In the middle ages, the Via Romea Germanica was one of the main arteries between the Germanic world and central Italy. By the Via Romea Germanica, we mean the route that pilgrims from Scandinavia and central and eastern Europe took for Rome. The current itinerary follows the one enumerated in 1236 by Abbot Albert of Stade, who wrote a medieval travel guide for pilgrims in the form of an amusing dialogue between two fraudulent German monks called Tirri and Firri. The pair discuss the advisable roads to Rome and the Holy Land for pilgrims from northern Europe. According to Stade, the Via Romea Germanica, known also in the past as the Via di Stade or the Via Romea, dropped down into Italy via the Brenner Pass and descended through Alto Adige and Trentino, passing Vipiteno, Bressanone, Bolzano and Trento before crossing Valsugana and arriving at Bassano del Grappa (Veneto). From there it continued to Padua, Rovigo, Ferrara, Ravenna and Forlì, entering Tuscany by the Casentino Valley (province of Arezzo) and the historic Apennine gateway of the Serra Pass.
The Via Romea Germanica in Europe covers around 2,200 kilometres from Stade to Rome and crosses three countries, in 94 stages: 44 in Germany, 4 in Austria and 46 in Italy. In Tuscany it bisects the whole province of Arezzo, passing through Chitignano and Cortona before bending into Umbria, through the territory of Castiglion del Lago, Città della Pieve, and then Orvieto. It finally reaches Lazio, hitting Civita and then Montefiascone, from where it shares its last six legs to Rome with the Via Francigena.
It spans 1022km in northern Italy, with 53% of that on artificial roads (there are a good number of bicycle lanes) and 47% on dirt tracks. The Via Romea Germanica in Tuscany amounts to seven sections.
You start in Bagno di Romagna (in Emilia Romagna) and follow the original paving of the old mule track to arrive at the Serra Pass, which until the nineteenth century was the sole portal between Romagna and Tuscany. From here you can walk the historic path and reach the old hilltown of Corezzo, or you can take an alternative route to La Verna, through the middle of the woods. Ever since 1224, the year that Francis of Assisi received the stigmata, the Verna Sanctuary has been a stage on the main Franciscan pilgrimage routes.
With the little town of Corezzo behind us, we descend to the provincial road and take the mule track to the village of Frassineta, then continue to Casa Santicchio, where you can sleep and eat. Proceed along the ancient road, which dives into the middle of a forest, and then you pass through the village of Pezza and its distinctive fountain, before ticking off Giona, Banzena, Caselle and then Campi, which Abbot Albert mentions as a good place for a break. The route goes on towards the medieval villages of Sarna and Rosina, and once past the “fountain of rusty waters”, we reach the centre of Chitignano.
We leave Chitignano and go to have a look at the Ubertini Castle before getting back on the road: asphalt for the moment, but without much traffic. The route follows the Talla stream and comes to the Castle of Valenzano, which was built at the end of the ninth century for the purpose of a watchtower, but which now serves as a period country villa. The route ploughs on through woods and fields until reaching Subbiano, also known as the gate of Casentino, which sits on the left bank of the Arno.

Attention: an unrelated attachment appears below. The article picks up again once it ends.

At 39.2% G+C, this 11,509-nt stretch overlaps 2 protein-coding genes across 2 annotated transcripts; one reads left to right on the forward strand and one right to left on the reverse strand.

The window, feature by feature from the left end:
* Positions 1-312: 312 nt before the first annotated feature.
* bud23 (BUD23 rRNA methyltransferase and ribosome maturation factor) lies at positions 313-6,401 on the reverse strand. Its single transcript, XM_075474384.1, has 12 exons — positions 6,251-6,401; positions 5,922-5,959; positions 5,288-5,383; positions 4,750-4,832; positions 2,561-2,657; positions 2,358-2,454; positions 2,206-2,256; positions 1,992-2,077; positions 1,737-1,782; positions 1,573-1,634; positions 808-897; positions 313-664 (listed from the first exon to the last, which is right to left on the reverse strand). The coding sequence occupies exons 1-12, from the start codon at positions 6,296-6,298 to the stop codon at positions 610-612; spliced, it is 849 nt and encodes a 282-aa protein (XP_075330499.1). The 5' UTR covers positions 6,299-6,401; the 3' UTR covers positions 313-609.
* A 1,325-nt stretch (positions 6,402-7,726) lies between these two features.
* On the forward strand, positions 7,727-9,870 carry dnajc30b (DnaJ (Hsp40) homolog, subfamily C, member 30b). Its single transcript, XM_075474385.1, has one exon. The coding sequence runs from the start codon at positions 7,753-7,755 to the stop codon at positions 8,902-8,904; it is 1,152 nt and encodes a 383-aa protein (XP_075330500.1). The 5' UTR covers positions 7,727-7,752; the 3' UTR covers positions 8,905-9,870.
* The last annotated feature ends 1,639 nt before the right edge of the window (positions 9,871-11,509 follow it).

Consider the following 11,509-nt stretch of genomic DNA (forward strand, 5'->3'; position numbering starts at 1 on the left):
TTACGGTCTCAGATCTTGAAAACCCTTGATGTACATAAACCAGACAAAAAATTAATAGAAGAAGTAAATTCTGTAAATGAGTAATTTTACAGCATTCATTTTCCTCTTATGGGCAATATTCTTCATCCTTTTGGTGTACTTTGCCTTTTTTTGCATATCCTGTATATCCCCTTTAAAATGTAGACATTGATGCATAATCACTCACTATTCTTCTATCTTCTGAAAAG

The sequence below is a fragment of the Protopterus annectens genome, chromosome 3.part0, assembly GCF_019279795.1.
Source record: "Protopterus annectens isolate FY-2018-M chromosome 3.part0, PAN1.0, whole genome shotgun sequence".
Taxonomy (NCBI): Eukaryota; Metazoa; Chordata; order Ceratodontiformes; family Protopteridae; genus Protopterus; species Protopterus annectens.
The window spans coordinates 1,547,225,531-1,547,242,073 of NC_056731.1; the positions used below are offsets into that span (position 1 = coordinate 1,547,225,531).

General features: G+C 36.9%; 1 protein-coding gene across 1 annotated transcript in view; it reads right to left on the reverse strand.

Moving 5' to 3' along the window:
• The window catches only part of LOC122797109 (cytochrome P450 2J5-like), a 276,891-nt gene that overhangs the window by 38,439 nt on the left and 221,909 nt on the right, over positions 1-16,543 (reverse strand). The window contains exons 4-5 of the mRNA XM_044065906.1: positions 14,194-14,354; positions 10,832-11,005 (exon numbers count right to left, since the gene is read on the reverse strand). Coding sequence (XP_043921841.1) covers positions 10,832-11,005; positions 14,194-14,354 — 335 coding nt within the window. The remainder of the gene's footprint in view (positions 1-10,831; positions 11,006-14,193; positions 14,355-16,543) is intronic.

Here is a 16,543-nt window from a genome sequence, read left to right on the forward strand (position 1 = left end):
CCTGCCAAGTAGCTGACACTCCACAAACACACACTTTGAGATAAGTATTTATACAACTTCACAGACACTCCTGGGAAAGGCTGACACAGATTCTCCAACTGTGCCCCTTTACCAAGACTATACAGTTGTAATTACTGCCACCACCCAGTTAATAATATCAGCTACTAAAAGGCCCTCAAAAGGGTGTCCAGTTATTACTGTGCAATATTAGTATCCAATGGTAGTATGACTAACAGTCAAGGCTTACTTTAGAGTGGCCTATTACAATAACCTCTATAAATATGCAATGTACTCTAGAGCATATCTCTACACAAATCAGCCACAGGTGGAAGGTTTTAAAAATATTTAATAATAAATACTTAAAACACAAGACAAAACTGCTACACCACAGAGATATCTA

From Subbiano, the Via Romea Germanica hugs the Arno until it reaches Pieve a Sietina, which owes its name to the temple that the Etruscans built there in honour of their god Satres (Saturn). The old Romanesque church is home to frescoes from the fourteenth century and later. The route takes you through the Aretine countryside all the way to Arezzo, one of the great Etruscan lucumonia and subsequently a strategically important Roman base. At the heart of the city is Piazza Grande, ringed with magnificent palazzi like the Palazzo delle Logge, with its charming ateliers under the colonnade.
The route leaves Piazza Grande and Arezzo and takes you to the Sanctuary of Santa Maria delle Grazie, which has a beautiful portico inspired by that of Brunelleschi’s Spedale degli Innocenti in Florence. This leg of the Via Romea Germanica penetrates the Valdichiana under cover of extensive woodland, which is dotted with castles and country churches, and an ancient road; so ancient, in fact, that it is said to have been the road that Hannibal took on the march to the battle of Lake Trasimeno. You come to the parish church in Sassaia, which was built around the year 1000 and today is used as a guest house for pilgrims.
From the parish church/refuge of Sassaia the route descends in the direction of Castiglion Fiorentino, a medieval hilltown with an Etruscan heart. Its places to visit include a sixteenth-century loggia opposite the town hall: a balcony of the finest architecture, it offers a wondrous panorama over the valley. After Castiglion Fiorentino, the path continues to wind through the sublime vistas of the Valdichiana until it comes to Cortona, a city of Etruscan origins and a wealth of museums and artworks. It is certainly worth visiting the museum of the Accademia Etrusca and the archaeological park; the Diocesan Museum is also of note, thanks not least to an Annunciation by Beato Angelico.
Leave Cortona’s central square and go down to the foot of the hill, where you will find the parish church of San Michele Arcangelo: originally an Arian church, it was rebuilt in the twelfth century. In this, the final Tuscan tract of the Via Romea Germanica, you cross the border into Umbria through wide open spaces and approach Lake Trasimeno. But before that, you reach the medieval hilltown of Pozzuolo, around eight kilometres from Castiglion del Lago.
More info on the Via Romea Germanica site